, and Atheism in Hinduism, atheism among others; and its concept of God is complex and depends upon each individual and the tradition and philosophy followed. Hindu views are broad and range from monism, through pantheism and panentheism (alternatively called monistic theism by some scholars) to monotheism and even atheism. Hinduism cannot be said to be purely polytheistic. Hindu religious leaders have repeatedly stressed that while God's forms are many and the ways to communicate with him are many, God is one. The ''Puja (Hinduism), puja'' of the ''murti'' is a way to communicate with the abstract one god (''
Brahman ''Brahman'' ( sa, ब्रह्मन् , hi, ब्रह्म) connotes the highest Universal Principle, the Ultimate Reality Ultimate reality is "something that is the supreme, final, and fundamental power in all reality". This heav ...

Brahman
'') which creates, sustains and dissolves creation. Rig Veda 1.164.46, :' :' :"They call him Indra, Mitra, Varuṇa, Agni, and he is heavenly nobly-winged Garuda. :To what is One, sages give many a title they call it Agni, Yama, Mātariśvan." (trans. Ralph T.H. Griffith, Griffith) Traditions of Gaudiya Vaishnavas, the Nimbarka Sampradaya and followers of Swaminarayan and Vallabha consider Krishna to be the source of all avatars,'' Swaminarayan bicentenary commemoration volume, 1781-1981.'' p. 154: ...Shri Vallabhacharya [and] Shri Swaminarayan... Both of them designate the highest reality as Krishna, who is both the highest avatara and also the source of other avataras. To quote R. Kaladhar Bhatt in this context. "In this transcendental devotieon (Nirguna Bhakti), the sole Deity and only" is Krishna
New Dimensions in Vedanta Philosophy - Page 154
Sahajānanda
Vedanta
1981
and the source of Vishnu himself, or to be the same as Narayana. As such, he is therefore regarded as ''Svayam Bhagavan''.page 132
/ref> When Krishna is recognized to be ''Svayam Bhagavan'', it can be understood that this is the belief of Gaudiya Vaishnavism, the Vallabha Sampradaya, "Early Vaishnava worship focuses on three deities who become fused together, namely Vasudeva-Krishna, Krishna-Gopala, and Narayana, who in turn all become identified with Vishnu. Put simply, Vasudeva-Krishna and Krishna-Gopala were worshiped by groups generally referred to as Bhagavatas, while Narayana was worshipped by the Pancaratra sect." and the Nimbarka Sampradaya, where Krishna is accepted to be the source of all other avatars, and the source of Vishnu himself. This belief is drawn primarily "from the famous statement of the Bhagavatam" (1.3.28).''Essential Hinduism'' S. Rosen, 2006, Greenwood Publishing Grou
p.124
A viewpoint differing from this theological concept is the concept of Krishna as an ''avatar'' of Narayana or Vishnu. It should be however noted that although it is usual to speak of Vishnu as the source of the avataras, this is only one of the names of the God of
Vaishnavism Vaishnavism (Sanskrit Sanskrit (; attributively , ; nominalization, nominally , , ) is a classical language of South Asia that belongs to the Indo-Aryan languages, Indo-Aryan branch of the Indo-European languages. It arose in South Asia ...

Vaishnavism
, who is also known as Narayana, Vasudeva and Krishna and behind each of those names there is a divine figure with attributed supremacy in Vaishnavism. The Rig Veda discusses monotheistic thought, as do the Atharva Veda and Yajur Veda: "Devas are always looking to the supreme abode of Vishnu" (''tad viṣṇoḥ paramaṁ padaṁ sadā paśyanti sṻrayaḥ'' Rig Veda 1.22.20) "The One Truth, sages know by many names" (Rig Veda 1.164.46) "When at first the unborn sprung into being, He won His own dominion beyond which nothing higher has been in existence" (Atharva Veda 10.7.31) "There is none to compare with Him. There is no parallel to Him, whose glory, verily, is great." (Yajur Veda 32.3) The number of auspicious qualities of God are countless, with the following six qualities (''bhaga'') being the most important: * ''Jñāna'' (omniscience), defined as the power to know about all beings simultaneously * ''Aishvarya'' (sovereignty, derived from the word Ishvara), which consists in unchallenged rule over all * ''Shakti'' (energy), or power, which is the capacity to make the impossible possible * ''Bala'' (strength), which is the capacity to support everything by will and without any fatigue * ''Vīrya'' (vigor), which indicates the power to retain immateriality as the supreme being in spite of being the material cause of mutable creations * ''Tejas'' (splendor), which expresses His self-sufficiency and the capacity to overpower everything by His spiritual effulgence In the Shaivite tradition, the ''Shri Rudram'' (Sanskrit श्रि रुद्रम्), to which the Chamakam (चमकम्) is added by scriptural tradition, is a Hindu ''stotra'' dedicated to Rudra (an epithet of Shiva), taken from the Yajurveda (TS 4.5, 4.7). Shri Rudram is also known as ''Sri Rudraprasna'', ', and ''Rudradhyaya''. The text is important in Vedanta where Shiva is equated to the Universal supreme God. The hymn is an early example of enumerating the Names of God, names of a deity, a tradition developed extensively in the sahasranama literature of Hinduism. The Nyaya school of Hinduism has made several arguments regarding a monotheistic view. The Naiyanikas have given an argument that such a god can only be one. In the ''Nyaya Kusumanjali'', this is discussed against the proposition of the ''Mimamsa'' school that let us assume there were many demigods (''Deva (Hinduism), devas'') and sages (''rishis'') in the beginning, who wrote the Vedas and created the world. Nyaya says that:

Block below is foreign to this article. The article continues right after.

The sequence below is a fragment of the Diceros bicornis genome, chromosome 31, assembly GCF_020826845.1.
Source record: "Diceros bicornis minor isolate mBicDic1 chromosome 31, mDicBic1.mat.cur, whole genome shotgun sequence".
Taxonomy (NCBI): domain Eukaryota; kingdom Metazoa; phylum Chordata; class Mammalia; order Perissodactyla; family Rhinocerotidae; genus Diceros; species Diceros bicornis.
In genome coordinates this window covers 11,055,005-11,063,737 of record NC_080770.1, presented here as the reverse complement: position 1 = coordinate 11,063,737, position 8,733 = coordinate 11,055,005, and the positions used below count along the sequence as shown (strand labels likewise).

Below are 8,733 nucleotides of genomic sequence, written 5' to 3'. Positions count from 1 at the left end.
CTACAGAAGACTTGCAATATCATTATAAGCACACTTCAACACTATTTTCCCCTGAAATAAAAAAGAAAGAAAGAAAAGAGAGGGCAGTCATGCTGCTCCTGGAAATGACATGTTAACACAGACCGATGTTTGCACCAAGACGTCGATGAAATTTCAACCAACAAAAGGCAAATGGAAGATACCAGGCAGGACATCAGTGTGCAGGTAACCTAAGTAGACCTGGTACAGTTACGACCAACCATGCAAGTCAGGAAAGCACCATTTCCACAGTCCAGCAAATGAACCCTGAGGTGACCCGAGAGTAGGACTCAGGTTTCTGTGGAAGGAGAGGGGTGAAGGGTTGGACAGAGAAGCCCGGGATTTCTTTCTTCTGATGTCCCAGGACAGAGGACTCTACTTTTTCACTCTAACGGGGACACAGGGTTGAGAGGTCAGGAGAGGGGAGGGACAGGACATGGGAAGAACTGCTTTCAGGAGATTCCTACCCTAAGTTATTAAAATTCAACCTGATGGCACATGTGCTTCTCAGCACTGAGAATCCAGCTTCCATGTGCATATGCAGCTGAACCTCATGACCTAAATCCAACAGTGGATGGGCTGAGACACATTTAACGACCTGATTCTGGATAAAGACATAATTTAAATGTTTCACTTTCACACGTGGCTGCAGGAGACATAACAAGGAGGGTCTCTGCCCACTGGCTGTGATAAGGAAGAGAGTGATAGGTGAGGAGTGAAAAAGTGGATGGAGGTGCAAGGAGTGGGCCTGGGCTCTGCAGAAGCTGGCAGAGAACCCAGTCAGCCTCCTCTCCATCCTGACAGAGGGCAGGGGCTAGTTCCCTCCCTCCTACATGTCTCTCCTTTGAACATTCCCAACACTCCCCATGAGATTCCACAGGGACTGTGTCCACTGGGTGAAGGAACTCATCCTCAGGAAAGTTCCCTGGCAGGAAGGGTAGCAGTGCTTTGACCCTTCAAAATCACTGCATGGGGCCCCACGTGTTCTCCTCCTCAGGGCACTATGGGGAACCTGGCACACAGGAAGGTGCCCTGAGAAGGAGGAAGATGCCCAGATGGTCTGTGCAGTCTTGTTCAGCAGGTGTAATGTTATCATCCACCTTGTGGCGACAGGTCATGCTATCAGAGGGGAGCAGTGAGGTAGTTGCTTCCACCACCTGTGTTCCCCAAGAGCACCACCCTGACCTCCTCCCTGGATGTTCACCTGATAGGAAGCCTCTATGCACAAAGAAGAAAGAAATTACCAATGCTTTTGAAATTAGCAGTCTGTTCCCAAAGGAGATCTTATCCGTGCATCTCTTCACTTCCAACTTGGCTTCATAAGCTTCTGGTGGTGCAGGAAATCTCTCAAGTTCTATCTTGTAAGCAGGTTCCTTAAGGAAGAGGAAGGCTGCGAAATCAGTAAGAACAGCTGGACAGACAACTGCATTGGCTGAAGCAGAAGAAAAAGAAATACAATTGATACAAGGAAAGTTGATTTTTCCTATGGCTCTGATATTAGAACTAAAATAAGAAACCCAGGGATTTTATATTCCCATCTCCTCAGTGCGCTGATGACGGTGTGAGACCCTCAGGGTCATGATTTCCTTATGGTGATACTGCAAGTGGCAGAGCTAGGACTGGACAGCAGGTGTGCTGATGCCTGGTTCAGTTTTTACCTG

[If they assume such] omniscient beings, those endowed with the various superhuman faculties of assuming infinitesimal size, and so on, and capable of creating everything, then we reply that the ''law of parsimony'' bids us assume only one such, namely Him, the adorable Lord. There can be no confidence in a non-eternal and non-omniscient being, and hence it follows that according to the system which rejects God, the tradition of the Veda is simultaneously overthrown; there is no other way open.